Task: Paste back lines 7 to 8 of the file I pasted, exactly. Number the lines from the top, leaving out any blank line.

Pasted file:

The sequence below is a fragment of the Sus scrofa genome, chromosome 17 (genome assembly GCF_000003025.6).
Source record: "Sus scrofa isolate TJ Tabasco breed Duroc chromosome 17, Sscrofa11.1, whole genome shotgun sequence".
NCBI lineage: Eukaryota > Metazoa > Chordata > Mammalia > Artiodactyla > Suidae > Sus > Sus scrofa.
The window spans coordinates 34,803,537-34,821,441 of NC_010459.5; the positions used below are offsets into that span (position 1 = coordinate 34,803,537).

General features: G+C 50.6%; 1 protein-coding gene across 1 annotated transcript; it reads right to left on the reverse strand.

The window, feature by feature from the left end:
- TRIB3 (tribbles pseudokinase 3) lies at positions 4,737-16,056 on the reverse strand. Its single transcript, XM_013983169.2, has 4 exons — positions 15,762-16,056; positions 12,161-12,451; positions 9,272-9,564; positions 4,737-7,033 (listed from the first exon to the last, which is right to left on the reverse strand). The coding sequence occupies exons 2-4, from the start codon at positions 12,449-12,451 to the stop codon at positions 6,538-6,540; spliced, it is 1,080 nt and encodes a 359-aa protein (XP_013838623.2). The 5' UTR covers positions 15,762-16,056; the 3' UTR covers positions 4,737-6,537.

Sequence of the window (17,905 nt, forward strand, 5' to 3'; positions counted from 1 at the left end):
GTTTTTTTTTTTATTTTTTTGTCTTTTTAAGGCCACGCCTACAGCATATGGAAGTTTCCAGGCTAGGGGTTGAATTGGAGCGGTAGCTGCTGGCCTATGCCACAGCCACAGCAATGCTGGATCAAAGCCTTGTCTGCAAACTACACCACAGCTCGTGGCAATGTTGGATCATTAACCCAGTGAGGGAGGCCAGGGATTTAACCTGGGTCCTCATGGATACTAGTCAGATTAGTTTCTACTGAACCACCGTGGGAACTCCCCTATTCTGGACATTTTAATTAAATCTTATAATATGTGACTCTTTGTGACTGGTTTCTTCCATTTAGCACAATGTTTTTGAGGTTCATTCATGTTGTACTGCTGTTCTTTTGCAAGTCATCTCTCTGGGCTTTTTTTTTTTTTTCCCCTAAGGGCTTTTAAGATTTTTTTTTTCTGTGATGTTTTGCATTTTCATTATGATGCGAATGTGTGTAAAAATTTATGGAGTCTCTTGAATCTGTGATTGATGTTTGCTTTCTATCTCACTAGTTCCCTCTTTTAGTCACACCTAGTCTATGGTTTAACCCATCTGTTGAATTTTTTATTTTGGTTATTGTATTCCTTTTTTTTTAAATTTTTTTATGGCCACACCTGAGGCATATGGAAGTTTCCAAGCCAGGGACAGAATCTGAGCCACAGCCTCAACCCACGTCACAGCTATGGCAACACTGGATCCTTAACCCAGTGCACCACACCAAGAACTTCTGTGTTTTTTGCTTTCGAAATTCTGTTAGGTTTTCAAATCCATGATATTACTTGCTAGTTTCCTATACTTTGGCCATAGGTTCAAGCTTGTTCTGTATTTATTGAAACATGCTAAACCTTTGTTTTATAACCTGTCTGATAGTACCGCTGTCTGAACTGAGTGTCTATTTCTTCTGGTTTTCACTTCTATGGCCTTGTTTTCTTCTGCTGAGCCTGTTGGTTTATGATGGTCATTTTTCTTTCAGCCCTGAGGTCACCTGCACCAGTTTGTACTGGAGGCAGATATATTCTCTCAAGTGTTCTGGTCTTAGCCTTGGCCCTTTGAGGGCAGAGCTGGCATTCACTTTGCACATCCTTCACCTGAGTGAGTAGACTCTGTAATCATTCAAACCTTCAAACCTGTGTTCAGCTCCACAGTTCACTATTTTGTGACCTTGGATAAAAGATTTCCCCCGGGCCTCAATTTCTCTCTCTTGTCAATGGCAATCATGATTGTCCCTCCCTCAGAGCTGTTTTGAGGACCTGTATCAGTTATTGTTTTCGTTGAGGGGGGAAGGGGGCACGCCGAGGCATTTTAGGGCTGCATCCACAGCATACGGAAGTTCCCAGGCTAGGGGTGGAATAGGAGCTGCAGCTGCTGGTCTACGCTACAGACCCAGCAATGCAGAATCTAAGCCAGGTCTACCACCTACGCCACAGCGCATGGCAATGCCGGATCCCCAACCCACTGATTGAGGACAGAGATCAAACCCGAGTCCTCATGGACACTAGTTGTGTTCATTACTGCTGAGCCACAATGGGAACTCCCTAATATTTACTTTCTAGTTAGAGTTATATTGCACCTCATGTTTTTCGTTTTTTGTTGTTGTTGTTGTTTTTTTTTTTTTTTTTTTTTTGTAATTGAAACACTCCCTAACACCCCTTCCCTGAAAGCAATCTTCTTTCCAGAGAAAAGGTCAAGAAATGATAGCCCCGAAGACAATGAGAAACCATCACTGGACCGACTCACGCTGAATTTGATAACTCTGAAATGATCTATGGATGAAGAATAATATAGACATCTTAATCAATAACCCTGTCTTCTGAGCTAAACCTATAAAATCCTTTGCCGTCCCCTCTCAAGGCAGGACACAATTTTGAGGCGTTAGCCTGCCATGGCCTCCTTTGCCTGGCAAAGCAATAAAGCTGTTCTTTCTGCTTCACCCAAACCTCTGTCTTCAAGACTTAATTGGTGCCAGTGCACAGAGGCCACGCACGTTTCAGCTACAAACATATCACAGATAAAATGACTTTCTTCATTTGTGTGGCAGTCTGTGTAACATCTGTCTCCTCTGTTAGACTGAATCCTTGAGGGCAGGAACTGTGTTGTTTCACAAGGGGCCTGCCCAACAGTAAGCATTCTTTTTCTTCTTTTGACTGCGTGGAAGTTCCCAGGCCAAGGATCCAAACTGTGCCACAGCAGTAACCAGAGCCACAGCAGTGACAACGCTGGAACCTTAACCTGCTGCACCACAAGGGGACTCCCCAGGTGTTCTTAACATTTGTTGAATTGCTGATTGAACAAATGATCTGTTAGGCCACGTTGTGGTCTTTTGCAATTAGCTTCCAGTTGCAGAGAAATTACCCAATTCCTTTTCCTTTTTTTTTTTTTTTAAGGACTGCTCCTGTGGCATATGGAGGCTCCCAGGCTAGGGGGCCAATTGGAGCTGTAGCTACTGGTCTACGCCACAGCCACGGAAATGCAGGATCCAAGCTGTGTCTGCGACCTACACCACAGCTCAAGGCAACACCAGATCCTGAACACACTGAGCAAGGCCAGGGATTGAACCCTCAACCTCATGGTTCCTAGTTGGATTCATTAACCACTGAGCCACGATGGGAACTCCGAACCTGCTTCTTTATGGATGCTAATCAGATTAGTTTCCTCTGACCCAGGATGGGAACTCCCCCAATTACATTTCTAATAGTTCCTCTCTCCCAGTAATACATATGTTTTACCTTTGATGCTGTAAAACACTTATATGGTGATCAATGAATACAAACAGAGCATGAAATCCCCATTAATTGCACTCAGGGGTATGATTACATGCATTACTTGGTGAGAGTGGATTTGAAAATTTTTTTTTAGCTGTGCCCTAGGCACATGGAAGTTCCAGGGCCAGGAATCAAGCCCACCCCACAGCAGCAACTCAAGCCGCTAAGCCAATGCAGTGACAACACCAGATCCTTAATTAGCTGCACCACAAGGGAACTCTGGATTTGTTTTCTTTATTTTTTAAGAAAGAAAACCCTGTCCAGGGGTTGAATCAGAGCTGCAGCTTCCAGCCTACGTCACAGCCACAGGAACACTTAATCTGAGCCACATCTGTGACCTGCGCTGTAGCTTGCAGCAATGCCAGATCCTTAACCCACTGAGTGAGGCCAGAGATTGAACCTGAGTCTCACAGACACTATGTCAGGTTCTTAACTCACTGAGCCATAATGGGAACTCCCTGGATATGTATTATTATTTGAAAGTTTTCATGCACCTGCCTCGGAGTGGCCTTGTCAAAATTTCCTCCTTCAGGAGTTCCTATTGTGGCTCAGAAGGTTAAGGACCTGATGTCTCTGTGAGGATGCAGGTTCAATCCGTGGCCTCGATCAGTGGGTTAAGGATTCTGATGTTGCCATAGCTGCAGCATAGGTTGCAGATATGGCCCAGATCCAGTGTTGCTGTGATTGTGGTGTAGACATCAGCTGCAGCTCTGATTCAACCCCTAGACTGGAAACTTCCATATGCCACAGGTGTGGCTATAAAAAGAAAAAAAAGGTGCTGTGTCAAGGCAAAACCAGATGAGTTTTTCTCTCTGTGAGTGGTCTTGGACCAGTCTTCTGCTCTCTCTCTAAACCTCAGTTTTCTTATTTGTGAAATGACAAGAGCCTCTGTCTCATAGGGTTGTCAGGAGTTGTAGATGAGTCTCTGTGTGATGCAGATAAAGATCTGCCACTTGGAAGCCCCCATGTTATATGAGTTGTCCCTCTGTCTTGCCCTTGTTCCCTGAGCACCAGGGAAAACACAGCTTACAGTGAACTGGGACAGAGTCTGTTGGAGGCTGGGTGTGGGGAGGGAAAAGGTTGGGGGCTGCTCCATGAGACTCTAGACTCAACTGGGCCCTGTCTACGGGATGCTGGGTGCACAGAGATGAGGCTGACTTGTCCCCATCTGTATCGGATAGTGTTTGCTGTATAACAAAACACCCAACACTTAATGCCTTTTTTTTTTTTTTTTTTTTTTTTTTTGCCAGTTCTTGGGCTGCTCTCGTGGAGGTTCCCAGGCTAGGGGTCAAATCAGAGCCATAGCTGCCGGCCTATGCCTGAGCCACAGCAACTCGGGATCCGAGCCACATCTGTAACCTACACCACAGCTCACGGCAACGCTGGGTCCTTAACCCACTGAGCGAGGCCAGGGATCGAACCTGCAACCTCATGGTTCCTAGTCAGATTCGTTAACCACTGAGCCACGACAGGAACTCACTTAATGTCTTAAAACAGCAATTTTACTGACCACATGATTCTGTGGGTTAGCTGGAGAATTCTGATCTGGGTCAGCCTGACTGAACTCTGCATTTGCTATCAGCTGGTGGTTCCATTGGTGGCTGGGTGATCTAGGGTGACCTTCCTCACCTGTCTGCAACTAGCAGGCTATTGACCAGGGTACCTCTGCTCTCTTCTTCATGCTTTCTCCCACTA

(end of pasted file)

- TRIB3 (tribbles pseudokinase 3) lies at positions 4,737-16,056 on the reverse strand. Its single transcript, XM_013983169.2, has 4 exons — positions 15,762-16,056; positions 12,161-12,451; positions 9,272-9,564; positions 4,737-7,033 (listed from the first exon to the last, which is right to left on the reverse strand). The coding sequence occupies exons 2-4, from the start codon at positions 12,449-12,451 to the stop codon at positions 6,538-6,540; spliced, it is 1,080 nt and encodes a 359-aa protein (XP_013838623.2). The 5' UTR covers positions 15,762-16,056; the 3' UTR covers positions 4,737-6,537.

Sequence of the window (17,905 nt, forward strand, 5' to 3'; positions counted from 1 at the left end):